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The Mid Century Home Living Keyword: The Open Floor Plan

The mid century period has been revolutionary for home architecture and not just only in the field of design. In fact, during that period architects introduced radical changes in the way of designing the interiors.

Probably, the most important of those innovations was the Open Floor Plan.

The screen was an example of how the inhabitants of mid century homes used inner spaces in a completely different way. The designers and the architects got requests for a change coming from people.

The Mid Century Open Floor Plan: the Historic Context.

Case Study House eames saarinen

(the Case Study House #9)

After the World War II, people started to think and desire for a better and brighter future. Optimism was the key to the mid century economic boom.

The hope for a better future was clear to the architects and designers too, who translated it in new dwellings characterized by the harmony of the inner spaces with the surrounding landscape and by large flexible rooms where family members could spend time together.

The Origins of The Open Floor Plan.

(the Case Study House #20)

The idea of reserving rooms for special occasions disappeared and it was replaced by the concept of a large space designed for daily uses; the so called ‘open floor plan’.

This new concept of designing homes became the key to the mid century interior.

The Open Floor Plan joined the entire family in the same room, yet created spaces for individuals in the zones for different activities designed within it.

Case Study House 20 koenig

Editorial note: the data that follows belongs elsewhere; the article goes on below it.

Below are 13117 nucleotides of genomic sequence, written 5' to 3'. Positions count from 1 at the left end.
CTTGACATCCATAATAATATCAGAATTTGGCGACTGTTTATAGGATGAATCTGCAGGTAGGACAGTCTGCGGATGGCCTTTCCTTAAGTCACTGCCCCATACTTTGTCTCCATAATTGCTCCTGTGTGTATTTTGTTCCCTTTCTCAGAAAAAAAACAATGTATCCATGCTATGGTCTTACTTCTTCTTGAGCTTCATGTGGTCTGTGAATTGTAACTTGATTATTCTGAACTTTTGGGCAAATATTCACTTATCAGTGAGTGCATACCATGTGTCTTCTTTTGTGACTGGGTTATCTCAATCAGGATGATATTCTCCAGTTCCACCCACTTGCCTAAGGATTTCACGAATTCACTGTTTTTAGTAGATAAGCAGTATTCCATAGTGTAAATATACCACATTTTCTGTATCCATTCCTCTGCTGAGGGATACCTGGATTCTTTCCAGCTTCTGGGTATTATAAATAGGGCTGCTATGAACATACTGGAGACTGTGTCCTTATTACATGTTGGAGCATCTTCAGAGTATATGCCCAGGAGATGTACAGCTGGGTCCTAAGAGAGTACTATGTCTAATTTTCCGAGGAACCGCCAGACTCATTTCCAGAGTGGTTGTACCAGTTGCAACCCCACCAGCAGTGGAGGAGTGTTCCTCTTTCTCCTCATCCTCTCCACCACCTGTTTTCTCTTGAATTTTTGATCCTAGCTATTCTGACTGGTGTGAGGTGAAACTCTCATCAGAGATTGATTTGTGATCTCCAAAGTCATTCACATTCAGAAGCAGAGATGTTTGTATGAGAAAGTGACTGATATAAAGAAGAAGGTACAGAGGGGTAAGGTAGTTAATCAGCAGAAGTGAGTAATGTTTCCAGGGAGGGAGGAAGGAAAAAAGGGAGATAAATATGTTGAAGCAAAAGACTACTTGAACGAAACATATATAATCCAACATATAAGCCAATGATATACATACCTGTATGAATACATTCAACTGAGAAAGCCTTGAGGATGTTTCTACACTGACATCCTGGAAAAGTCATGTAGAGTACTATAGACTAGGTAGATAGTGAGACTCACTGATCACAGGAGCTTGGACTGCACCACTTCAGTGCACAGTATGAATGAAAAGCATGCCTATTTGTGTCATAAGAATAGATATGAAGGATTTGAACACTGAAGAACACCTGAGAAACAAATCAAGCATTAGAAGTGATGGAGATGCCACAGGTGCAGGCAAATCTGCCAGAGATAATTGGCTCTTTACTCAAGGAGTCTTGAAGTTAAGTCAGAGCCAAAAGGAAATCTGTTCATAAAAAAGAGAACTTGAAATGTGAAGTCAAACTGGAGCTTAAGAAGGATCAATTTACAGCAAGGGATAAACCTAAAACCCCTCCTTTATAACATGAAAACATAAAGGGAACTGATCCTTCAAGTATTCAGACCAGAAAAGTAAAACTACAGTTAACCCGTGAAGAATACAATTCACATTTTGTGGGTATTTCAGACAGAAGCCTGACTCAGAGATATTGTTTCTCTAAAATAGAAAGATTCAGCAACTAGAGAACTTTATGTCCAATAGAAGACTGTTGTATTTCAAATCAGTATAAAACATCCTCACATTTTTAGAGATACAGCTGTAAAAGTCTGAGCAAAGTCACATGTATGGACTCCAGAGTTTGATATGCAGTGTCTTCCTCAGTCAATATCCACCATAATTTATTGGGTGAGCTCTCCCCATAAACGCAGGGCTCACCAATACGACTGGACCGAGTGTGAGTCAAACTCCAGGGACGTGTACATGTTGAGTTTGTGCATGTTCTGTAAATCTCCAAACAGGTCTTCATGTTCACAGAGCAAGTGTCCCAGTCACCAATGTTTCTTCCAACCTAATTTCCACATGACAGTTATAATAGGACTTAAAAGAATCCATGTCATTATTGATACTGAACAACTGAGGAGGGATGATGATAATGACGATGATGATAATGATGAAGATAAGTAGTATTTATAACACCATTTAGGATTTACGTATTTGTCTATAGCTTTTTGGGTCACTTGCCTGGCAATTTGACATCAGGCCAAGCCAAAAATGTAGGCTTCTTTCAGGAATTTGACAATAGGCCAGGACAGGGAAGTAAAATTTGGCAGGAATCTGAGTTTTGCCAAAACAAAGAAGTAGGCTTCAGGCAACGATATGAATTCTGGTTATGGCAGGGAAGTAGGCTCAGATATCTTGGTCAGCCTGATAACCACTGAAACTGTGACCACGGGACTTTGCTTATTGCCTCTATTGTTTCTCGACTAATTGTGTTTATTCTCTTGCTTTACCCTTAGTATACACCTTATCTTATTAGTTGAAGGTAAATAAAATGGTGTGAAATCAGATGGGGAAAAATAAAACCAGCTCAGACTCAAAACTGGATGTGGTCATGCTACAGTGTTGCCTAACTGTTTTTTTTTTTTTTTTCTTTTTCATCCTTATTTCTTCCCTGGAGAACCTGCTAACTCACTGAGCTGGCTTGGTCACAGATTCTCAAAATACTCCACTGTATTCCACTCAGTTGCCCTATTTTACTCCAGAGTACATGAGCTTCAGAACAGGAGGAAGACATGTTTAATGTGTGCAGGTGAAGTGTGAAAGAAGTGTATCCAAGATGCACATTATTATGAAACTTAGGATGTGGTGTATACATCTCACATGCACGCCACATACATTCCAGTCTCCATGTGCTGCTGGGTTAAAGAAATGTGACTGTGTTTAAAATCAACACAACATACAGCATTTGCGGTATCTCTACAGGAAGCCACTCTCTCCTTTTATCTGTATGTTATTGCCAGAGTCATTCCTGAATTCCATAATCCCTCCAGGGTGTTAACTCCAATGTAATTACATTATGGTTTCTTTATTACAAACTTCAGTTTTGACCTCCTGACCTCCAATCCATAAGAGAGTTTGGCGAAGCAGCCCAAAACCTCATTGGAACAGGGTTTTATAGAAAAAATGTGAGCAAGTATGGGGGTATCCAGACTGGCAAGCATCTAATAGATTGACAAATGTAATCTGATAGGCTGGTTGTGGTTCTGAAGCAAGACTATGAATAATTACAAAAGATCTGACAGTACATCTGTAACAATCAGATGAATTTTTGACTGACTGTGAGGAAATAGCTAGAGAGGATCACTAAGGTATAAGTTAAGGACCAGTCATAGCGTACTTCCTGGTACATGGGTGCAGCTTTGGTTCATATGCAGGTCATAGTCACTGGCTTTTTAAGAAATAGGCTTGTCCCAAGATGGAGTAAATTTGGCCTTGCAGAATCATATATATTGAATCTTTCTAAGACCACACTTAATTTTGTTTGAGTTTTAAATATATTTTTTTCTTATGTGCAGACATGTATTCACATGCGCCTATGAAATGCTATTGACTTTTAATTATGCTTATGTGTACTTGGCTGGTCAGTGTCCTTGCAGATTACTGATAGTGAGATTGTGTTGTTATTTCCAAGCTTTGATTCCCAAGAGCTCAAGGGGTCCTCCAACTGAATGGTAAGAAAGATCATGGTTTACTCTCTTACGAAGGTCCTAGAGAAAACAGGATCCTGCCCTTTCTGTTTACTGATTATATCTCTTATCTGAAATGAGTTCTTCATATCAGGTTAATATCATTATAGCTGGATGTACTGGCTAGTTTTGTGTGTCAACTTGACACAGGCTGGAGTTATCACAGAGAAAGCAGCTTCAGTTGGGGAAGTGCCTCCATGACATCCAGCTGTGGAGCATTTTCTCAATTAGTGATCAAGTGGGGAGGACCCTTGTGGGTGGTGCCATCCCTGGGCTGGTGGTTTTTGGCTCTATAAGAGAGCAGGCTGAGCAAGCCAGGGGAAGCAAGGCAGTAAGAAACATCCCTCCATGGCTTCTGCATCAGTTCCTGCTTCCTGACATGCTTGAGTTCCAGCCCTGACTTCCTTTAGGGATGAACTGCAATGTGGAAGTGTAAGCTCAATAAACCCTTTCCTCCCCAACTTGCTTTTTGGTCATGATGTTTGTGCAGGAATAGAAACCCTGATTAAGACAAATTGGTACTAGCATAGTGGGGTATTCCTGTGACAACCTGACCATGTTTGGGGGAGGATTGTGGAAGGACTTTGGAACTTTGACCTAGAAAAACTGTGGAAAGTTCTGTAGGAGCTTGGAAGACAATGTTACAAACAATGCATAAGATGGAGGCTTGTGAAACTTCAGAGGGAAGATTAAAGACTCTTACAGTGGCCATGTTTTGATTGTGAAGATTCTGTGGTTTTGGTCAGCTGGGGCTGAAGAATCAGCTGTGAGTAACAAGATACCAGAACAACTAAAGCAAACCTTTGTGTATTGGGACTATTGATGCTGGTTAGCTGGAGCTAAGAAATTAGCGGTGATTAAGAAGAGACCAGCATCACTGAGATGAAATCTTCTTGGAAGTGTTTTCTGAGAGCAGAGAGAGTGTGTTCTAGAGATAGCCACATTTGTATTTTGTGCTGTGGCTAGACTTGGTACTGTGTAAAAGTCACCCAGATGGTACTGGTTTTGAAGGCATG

(the Case Study House #20)

This new home living philosophy, which soon became synonymous with American mid century living, had its origins in North European countries like Denmark, Finland and Sweden, where architects and designers like Alvar Aalto had already introduced the open plan concept for decades. You can see a great example of this in the Alvar Aalto: The Villa Mairea.

Large rooms now held different uses that were previously reserved to specific rooms. But, even if rooms were designed to be large common spaces, some architects introduced flexible modules in the architecture. This concept fulfilled the need for privacy and quiet as and when required.

An interesting example of this is the Italian architect GioPonti’s own house in Milan, completed in 1957. Ponti divided the apartment with retractable accordion like screens but used dynamic tile flooring and the same ceiling decor throughout to provide a visual link between the separate spaces.
This way, he was able to link the new concept of ‘open floor plan’ living area with the more traditional separation of living spaces found in 50s Italian houses.

When not included in the architecture of the house itself, other solutions helped home owners to have some privacy if needed.

With this goal in mind, Charles and Ray Eames then re-designed the 1930s Alvar Aalto’s Screen 100. After experimenting with the material, they realized that the U-shaped pieces of molded plywood were not enough to maintain the stability.

The main issue of the Screen 100 was in fact the lack of stability which the Eames fixed by enlarging the strips to 22.5cm, linking them with full length canvas hinges running throughout the screen. This particular design of the screen designed for Herman Miller made it foldable, easy to transport and store.

eichler house

eichler house

(Eichler Houses)

Although the screen was designed to be mass produced, the manufacturing process involved a lot of handwork, especially to insert the canvas hinges, increasing the production costs. Because of this, it had been discontinued in 1955 to be reintroduced few years ago, thanks to new processes and materials which made its production economical again.

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